Trainee designer Louise lives with her boyfriend, Rémi, in the outskirts of Paris. Whilst Rémi wants to get married, Louise is reluctant to let go of her freedom, and so she starts to spend part of her time in her apartment in the center of Paris, believing this will strengthen their relationship. Things do not go quite as planned however. Bored with her new solitary life in Paris, Louise sees more of her writer friend, Octave, and to starts to flirt with a young musician, Bastien.
Full Moon in Paris (French: Les Nuits de la pleine lune) is a 1984 French film directed and written by Éric Rohmer. The film stars Pascale Ogier, Tchéky Karyo and Fabrice Luchini. The score is by Elli et Jacno. Full Moon in Paris was Rohmer’s fourth installment in his Comedies and Proverbs series. The story opens with the proverb “Qui a deux femmes perd son âme, qui a deux maisons perd sa raison” (“He who has two women loses his soul. He who has two houses loses his mind.”)
A young woman looks for the true meaning of love and learns the truth of the old saw, “You don’t know what you’ve got until it’s gone,” in this fourth installment in Eric Rohmer’s Comedies and Proverbs series. The story opens with the proverb, “He who has two women loses his soul. He who has two houses loses his mind,” and centers on Louise (Pascale Ogier) and her live-in lover, Remi (Tchéky Karyo), a Paris architect and noted tennis player.
Review for Full Moon in Paris
Éric Rohmer’s fourth comedy and proverb, Full Moon in Paris, opens with a proverb that Rohmer invented himself: “The one who has two wives loses his soul; the one who has two houses loses his mind.” In execution, this assertion is presented via the educated, yet flaky and pretentious Louise (Pascale Ogier) as she present an argument for added independence to her older boyfriend Remi (Tchéky Karyo). While he’s concerned about their increased time apart, she’s certain that the key to happiness lies in maximizing one’s own pleasure. And, unfortunately for Remi, her pleasure lies in going out to clubs alone and renting a flat in Paris, away from their suburban home, to sleep at on occasion.
Louise also maintains a somewhat unhealthy friendship with her married friend Octave (Fabrice Luchini). From him, she gets the validation and desire she craves, indulging his strained affectations while refuting his amorous advances. It’s a transparent and narcissistic relationship that affords both of them the luxury of justifying their inherent selfishness.
Like many of Rohmer’s films, Full Moon intimately explores the psychology of a flawed ideology. Louise, though certain of herself, is constantly met with unexpected conundrums that challenge her youthful ideals. While keeping Remi at a distance seems perfectly acceptable to her — overestimating his loyalty — she’s confronted by things beyond her control, things that eventually force her to recognize the inherent folly in indulging in an ersatz Byronic lifestyle.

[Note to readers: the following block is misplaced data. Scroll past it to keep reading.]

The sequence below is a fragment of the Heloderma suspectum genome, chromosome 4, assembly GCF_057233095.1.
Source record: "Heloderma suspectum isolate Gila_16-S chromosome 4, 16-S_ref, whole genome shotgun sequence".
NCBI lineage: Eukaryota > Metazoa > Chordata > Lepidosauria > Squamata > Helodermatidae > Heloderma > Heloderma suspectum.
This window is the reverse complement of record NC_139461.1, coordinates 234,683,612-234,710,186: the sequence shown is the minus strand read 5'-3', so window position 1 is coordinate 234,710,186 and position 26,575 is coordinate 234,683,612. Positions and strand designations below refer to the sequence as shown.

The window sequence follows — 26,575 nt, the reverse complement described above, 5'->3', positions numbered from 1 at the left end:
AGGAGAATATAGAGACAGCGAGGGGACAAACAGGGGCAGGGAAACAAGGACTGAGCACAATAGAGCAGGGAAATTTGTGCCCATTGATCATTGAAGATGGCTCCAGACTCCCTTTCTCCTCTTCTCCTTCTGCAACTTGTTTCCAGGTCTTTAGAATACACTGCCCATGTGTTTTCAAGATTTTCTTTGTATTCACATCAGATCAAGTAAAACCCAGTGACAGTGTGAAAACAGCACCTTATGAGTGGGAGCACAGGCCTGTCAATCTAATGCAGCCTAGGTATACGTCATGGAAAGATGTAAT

As noted in the supporting booklet included with this Blu-ray release and the interview snippet with Ogier after winning Best Actress at the Venice Film Festival, this was a collaborative effort; Rohmer wrote a premise that was re-written after the actors had time rehearse their roles and play out different scenes. Most of the scenes were filmed with only one or two takes, as the script was partially improvised by the characters these actors had strongly influenced. And though Rohmer made a career out of exploring complicated and flawed people with a basic literary sensibility — he’s been quoted comparing film to literature several times — he struggled to contain his vision and avoid becoming discursive.
Full Moon, though occasionally indulgent and protracted, evaded these potentially tangential trappings, but despite having coherent themes about the basic folly of living entirely for the self, there’s something fleeting and alienating about this deceptively supercilious comedy. In part, it’s that the characters are all grotesque French caricatures, barfing up introductory philosophy and indirectly thumbing their noses at the perceived bourgeois.
Even more frustrating is the superficiality of it all; even though the characters are carefully considered and their trajectories are entirely logical, Rohmer’s refusal to provide any external perspective or contextualize the vulgarity of these people makes Full Moon often difficult to watch. Arguably, Rohmer is giving the audience some room to explore their own intelligence, having more wisdom than the idiots they see on screen, but the lack of framing or gaze leaves us only with the experience of watching assholes repeatedly refuse to acknowledge their own awfulness.
However, as an exercise in restrained, observational filmmaking, this acclaimed comedy does excel overall. The lack of judgment and lack of forced perspective style respects the audience enough to allow them to draw their own moral conclusions, which is a rarity within the lexicon of cinema.
Full Moon in Paris (1984)
Directed by: Éric Rohmer
Starring: Pascale Ogier, Tchéky Karyo, Fabrice Luchini, Virginie Thévenet, Christian Vadim, László Szabó, Lisa Garneri, Anne-Séverine Liotard
Screenplay by: Éric Rohmer
Production Design by: Pascale Ogier
Cinematography by: Renato Berta
Film Editing by: Cécile Decugis
Costume Design by: Pascale Ogier
Makeup Department: Geneviève Peyralade
Music by: Jacno, Elli Medeiros
Distributed by: Orion Classics
Release Date: September 7, 1984